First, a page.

Lockout-shortened NHL season could have consequences
BY MARK POTASH email@example.com January 8, 2013 10:04PM
Patrick Sharp celebrates after scoring the Hawks third goal during their game against the St. Louis Blues at the United Center in Chicago on Thursday, March 29, 2012. The Hawks would go on to win 4-3. | Brian Powers~Sun-Times Media
Updated: February 10, 2013 6:15PM
The last time the NHL had an abbreviated season, Patrick Sharp was 13.
‘‘I remember the [1994-95] season pretty well,’’ Sharp said Tuesday after a workout with a dozen Blackhawks teammates at Johnny’s IceHouse on the West Side. ‘‘Once you get into the swing of things, it’s business as usual. It’s getting into the swing of things that’s going to be the tough part.”
Ain’t that the truth. While NHL commissioner Gary Bettman and NHL Players’ Association chief Don Fehr hammer out details of the agreement that’s expected to end the third NHL lockout in the last 19 years, Sharp and the dozen teammates remained in the twilight zone — still technically locked out but determined to prepare for the 48- or 50-game regular season.
They were on their own; the Hawks’ Jamal Mayers conducted the 80-minute ‘‘practice.” Players still can’t have any contact with club personnel.
‘‘We’ve seen some familiar faces around the rink,’’ Sharp said. ‘‘I don’t know if we’re allowed to talk to them or what the rules are. I guess we’ll find out as we go along.’’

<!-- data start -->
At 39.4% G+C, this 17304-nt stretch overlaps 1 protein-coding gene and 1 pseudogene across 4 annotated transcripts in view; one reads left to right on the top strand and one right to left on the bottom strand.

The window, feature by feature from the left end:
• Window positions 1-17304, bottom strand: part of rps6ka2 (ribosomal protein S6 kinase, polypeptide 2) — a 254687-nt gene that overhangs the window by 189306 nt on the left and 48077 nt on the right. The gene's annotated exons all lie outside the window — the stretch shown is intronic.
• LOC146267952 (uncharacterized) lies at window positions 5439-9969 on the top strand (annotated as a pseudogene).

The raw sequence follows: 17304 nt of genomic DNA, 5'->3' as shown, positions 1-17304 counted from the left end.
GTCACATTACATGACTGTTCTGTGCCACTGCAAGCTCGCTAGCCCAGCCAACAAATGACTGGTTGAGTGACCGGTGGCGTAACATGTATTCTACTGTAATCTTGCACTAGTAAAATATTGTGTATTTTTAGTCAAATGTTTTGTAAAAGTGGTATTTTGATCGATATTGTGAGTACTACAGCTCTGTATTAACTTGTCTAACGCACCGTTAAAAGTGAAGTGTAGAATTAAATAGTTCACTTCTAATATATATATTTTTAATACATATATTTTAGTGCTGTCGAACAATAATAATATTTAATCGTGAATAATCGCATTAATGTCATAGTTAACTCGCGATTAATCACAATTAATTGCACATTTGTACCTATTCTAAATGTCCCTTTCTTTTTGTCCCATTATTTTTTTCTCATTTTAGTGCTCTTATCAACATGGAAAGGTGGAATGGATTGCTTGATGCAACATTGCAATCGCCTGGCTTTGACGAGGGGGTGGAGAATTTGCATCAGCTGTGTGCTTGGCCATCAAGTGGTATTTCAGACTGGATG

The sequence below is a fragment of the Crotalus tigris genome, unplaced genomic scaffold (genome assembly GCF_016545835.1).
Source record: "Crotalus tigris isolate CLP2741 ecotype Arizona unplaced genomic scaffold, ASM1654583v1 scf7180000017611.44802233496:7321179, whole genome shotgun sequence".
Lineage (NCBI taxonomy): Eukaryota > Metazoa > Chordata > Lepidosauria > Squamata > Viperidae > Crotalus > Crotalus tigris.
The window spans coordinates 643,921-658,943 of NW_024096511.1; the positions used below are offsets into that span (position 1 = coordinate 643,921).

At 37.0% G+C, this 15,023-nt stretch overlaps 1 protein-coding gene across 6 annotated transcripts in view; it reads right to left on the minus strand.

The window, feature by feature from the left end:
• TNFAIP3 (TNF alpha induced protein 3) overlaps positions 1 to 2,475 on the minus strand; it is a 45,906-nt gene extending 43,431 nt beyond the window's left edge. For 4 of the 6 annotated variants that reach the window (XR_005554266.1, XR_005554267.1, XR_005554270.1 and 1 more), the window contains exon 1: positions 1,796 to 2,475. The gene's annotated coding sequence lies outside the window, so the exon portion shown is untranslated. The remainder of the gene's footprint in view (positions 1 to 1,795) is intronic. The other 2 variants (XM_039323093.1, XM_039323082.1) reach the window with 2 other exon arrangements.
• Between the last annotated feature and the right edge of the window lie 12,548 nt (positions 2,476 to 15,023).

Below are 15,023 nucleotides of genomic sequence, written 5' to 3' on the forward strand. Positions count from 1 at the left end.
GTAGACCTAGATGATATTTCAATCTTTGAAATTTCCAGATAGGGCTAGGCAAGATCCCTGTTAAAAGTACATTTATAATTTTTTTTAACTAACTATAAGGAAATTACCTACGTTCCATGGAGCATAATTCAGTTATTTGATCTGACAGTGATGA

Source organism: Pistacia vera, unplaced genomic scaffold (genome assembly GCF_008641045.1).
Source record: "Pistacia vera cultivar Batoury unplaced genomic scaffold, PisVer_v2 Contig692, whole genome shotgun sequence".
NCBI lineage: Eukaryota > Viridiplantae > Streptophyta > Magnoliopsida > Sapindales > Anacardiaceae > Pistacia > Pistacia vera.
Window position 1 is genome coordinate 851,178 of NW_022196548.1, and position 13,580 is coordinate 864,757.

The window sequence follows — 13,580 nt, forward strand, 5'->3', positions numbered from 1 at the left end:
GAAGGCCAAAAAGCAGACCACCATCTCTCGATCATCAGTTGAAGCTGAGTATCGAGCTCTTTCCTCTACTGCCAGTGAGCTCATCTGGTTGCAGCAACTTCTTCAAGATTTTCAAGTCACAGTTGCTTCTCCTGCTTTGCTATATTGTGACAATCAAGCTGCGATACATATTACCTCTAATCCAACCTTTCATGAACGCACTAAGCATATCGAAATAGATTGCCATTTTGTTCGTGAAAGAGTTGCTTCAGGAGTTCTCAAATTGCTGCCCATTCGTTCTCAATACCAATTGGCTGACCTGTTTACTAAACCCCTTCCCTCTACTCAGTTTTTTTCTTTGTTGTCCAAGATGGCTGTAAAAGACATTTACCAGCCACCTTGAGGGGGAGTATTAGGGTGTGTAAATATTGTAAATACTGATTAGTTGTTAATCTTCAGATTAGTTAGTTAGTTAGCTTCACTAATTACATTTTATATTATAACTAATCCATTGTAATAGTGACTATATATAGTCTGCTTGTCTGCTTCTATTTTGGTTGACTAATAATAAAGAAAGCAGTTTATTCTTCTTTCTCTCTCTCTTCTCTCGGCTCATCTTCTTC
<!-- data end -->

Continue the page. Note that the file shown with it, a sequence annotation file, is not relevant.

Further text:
The sooner, the better. Because no matter when the deal is finalized, time will be running short as soon as the entire team hits the ice. After months of sitting and waiting, every aspect of the NHL season will come at a rapid pace now. This season is about adapting more than preparing. Are Joel Quenneville and the Blackhawks ready for this?
‘‘I don’t really know what to expect,’’ Sharp said. ‘‘It’s going to be tough if there are no preseason games. It’s going to be whoever can adjust the quickest and get off to a great start.’’
Hockey seasons in general are prone to volatility, especially in the playoffs. This abbreviated one is sure to be no different.
‘‘It’s definitely a spring,’’ Hawks forward Daniel Carcillo said. ‘‘There’s going to be a bit of an adjustment period for being off so long. But after that, it’s definitely going to be intense hockey. Every game means so much. You lose a couple of games in a row, and you’re in trouble.’’
Maybe. Or maybe not, if the previous lockout-shortened season is any indication. In 1994-95, the New Jersey Devils were winless in their first four games and started 3-5-2 in the 48-game season. They tied for ninth overall with 52 points, then won the Stanley Cup. The Quebec Nordiques, who didn’t even make the playoffs the previous season, won 12 of their first 13 games and finished second in the NHL with 65 points. They lost in the first round of the playoffs.
If the NBA’s 66-game season in 2011-12 is an indication, conditioning and avoiding injuries will be another challenge for NHL coaches this season. Even if the pace of the season is close to a normal one, the effect of jumping right in with no preseason increases the risk.
‘‘I haven’t seen the schedule, so I don’t know how compressed it’s going to be,’’ Sharp said. ‘‘But injuries are always something you want to stay on top of.’’
Then there is the lockout’s impact on the season to consider. It’s too early to assess the damage. Will the fans come back? Will the players be ready? Will there be any lingering resentment over Bettman’s iron-fisted manner?
Those are questions Sharp never pondered when he was 13 years old.
‘‘All these questions are kind of premature,” he said. “We’re still currently locked out. We’re trying to make the best of our situation and getting ready to come back.’’